How to get organized: Questions to considerPosted on November 21, 2016
We wrote recently about getting organized. Let’s assume that you have done that and started blocking your schedule to regularly review your finances. This is about what to do next. Since every situation is very different this is very tricky to write about and far easier to do in person (hint hint). But if you are shy and prefer to your own company when reviewing your finances, here are some things you could consider.
- What is my goal for this year? For 3 years from now? For retirement?
- How much money do I want to have at the end of this posting?
We are a big believer in setting short, medium and long term goals. Much like business planning or career planning where you break a big problem into small bit sized chunks. We think the problem of facing retirement (how the hell can I save that much!) scares too many people into giving up before they start. It’s important to have smaller goals (Get to $50,000 and we can go on holiday) and tick off those milestones. We do find that many people often say “but I don’t have any short term goals”. Create your own milestones.
- How does my income match
- Do I have an automatic saving strategy that takes money from my account and puts it in another account you forget about? You can do the same with share accounts?
- Do I have a range of assets or am I just holding one thing?
- Am I holding the right assets now, or am I in love with a share/property/account?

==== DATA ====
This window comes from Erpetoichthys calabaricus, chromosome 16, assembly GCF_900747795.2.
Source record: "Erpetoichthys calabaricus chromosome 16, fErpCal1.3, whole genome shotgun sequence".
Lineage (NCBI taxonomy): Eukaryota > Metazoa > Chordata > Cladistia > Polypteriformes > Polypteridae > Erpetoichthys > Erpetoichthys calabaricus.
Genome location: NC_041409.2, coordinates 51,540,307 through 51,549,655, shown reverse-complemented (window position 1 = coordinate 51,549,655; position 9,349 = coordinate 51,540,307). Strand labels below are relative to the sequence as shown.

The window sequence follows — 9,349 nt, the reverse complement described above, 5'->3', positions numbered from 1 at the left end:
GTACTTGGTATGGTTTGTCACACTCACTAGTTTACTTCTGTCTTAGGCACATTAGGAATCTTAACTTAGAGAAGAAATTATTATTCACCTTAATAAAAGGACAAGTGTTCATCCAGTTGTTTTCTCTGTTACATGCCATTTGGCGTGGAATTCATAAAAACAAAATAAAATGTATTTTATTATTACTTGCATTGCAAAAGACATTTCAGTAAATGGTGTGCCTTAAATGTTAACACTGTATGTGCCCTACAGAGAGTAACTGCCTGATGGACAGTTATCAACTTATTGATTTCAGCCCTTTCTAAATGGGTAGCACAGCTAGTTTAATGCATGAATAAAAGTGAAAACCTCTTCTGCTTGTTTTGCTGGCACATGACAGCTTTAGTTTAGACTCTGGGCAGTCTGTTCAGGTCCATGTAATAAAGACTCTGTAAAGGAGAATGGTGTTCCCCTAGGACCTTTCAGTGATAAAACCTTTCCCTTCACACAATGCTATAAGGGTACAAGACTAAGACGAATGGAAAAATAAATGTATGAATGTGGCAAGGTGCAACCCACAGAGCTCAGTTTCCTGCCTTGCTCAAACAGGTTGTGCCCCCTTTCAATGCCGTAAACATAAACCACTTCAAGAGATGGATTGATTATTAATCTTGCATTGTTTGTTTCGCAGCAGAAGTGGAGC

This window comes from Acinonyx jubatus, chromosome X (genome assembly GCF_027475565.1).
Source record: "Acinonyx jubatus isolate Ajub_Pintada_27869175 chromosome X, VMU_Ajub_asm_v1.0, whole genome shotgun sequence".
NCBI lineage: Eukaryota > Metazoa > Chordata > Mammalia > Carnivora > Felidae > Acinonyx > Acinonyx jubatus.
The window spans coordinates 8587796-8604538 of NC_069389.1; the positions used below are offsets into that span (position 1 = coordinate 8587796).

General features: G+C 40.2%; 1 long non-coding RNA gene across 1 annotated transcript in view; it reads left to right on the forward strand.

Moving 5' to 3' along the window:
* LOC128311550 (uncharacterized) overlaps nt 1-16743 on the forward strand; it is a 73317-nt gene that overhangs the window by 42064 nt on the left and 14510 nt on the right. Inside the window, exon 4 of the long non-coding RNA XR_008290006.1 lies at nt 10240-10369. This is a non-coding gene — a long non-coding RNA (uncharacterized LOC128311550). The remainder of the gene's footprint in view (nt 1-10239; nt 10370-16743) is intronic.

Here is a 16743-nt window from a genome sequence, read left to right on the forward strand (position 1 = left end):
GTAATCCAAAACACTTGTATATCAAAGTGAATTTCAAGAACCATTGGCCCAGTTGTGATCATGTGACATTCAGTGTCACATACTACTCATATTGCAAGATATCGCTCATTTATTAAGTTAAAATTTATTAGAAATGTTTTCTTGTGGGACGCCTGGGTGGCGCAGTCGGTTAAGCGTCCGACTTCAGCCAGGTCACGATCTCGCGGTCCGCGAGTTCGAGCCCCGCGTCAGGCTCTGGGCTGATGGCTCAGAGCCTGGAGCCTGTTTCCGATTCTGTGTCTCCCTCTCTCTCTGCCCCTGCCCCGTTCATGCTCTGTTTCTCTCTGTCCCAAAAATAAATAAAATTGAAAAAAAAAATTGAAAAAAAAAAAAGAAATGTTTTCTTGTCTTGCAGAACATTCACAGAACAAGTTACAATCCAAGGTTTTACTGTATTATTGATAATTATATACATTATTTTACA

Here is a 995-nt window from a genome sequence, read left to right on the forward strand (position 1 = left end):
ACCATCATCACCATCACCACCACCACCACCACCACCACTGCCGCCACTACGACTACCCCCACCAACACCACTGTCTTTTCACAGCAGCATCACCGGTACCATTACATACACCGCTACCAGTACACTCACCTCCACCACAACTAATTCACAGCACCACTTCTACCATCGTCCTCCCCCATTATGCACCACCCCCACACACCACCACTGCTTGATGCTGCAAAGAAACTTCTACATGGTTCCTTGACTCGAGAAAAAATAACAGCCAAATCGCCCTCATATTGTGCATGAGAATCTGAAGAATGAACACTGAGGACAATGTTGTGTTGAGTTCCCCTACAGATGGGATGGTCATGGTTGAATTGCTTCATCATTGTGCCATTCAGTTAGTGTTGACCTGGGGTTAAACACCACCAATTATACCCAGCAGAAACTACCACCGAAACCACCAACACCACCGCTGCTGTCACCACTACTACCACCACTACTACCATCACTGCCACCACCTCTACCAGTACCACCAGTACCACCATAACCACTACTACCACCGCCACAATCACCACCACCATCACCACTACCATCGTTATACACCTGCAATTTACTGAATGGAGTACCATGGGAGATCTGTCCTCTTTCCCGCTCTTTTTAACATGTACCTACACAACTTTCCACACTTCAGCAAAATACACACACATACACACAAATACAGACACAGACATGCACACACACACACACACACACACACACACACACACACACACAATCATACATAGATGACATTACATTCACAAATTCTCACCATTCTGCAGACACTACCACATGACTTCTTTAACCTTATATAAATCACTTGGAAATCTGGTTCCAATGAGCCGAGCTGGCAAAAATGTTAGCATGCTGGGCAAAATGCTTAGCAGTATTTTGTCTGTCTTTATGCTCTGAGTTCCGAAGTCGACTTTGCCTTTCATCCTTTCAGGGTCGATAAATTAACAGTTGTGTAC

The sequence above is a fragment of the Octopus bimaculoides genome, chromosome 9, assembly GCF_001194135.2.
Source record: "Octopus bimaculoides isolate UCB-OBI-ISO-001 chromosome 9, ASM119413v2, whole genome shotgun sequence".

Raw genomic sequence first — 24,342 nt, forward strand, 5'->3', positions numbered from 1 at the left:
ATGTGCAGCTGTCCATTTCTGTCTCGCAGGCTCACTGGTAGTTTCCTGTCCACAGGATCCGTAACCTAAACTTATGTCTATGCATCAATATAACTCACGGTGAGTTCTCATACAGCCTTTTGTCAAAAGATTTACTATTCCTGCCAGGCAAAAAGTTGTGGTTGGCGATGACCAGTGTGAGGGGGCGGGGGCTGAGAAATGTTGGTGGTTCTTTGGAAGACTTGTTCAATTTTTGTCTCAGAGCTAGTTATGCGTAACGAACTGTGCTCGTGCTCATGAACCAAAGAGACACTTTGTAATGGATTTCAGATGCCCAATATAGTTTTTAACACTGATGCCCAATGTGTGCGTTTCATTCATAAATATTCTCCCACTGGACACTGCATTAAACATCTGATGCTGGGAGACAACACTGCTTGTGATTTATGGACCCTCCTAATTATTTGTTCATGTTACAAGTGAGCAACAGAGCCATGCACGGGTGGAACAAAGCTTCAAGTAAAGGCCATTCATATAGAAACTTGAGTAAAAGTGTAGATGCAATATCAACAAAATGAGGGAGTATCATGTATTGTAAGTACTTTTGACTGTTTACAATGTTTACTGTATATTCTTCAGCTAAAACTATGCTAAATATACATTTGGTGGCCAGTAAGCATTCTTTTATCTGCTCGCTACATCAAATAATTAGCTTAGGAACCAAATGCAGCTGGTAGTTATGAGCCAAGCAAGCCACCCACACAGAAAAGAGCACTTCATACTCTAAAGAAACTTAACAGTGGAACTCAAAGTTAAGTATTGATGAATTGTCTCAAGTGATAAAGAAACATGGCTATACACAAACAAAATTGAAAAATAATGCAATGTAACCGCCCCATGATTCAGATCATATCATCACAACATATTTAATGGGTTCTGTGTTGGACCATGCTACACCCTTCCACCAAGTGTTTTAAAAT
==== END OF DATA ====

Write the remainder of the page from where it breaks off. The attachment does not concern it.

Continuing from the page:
- What risks do I face with regards to my family situation and do I have enough coverage?
Lack of diversification is almost always prevalent across 90% of portfolios we see. The most common mistakes are having mostly or only owning property (that’s you, Australians and Brits) or having too much in your company shares (often Americans, and some Europeans). Tying up much of your assets alongside your income is very risky.
Improving your habits
- What mistakes do I often make with money?
- Am I saving enough each month?
- Am I wasting money, and if so on what?
- What was the outcome of your first investment?
- Do I take too much risk, or not enough?
- Do I follow trends too late or am I habitually a contrarian?
There is research to show that the first investment you make, will then dominate you attitude long into the future. If your first share investment is positive you will continue to invest. If poor, then you likely won’t try again. Ever, despite share returns being basis of pensions and most wealthy people. Is your first investment holding you back?
- How long does the investment last? When can I access the money?
- What is the potential return? What other options are there?
- Do I have the skills/time to manage my own money, or should someone else?
- What is the upside to this investment? What is the downside?
- Have there been any cycles in this investment class/holding before and what caused them?
- Are we near the top of the cycle in this investment or the bottom?
- What are the returns in this investment since 2000?
Many people confuse investment selection with financial planning. Planning leads often, but not always, to investment selection. Still the plan and situation comes first. Once you understand your goals, values and risk parameters, then the investment selection begins.
- Do you have a credit card balance?
- What interest are you paying and what other options are there?
- Is the interest on your property tax deductible or not?
A quick tip we got from a client years ago was to negotiate with your bank. You might be surprised how much you can save in interest if you simply ask and shop around. The savings could be thousands. We like to use payment systems like clearfx for the same reason.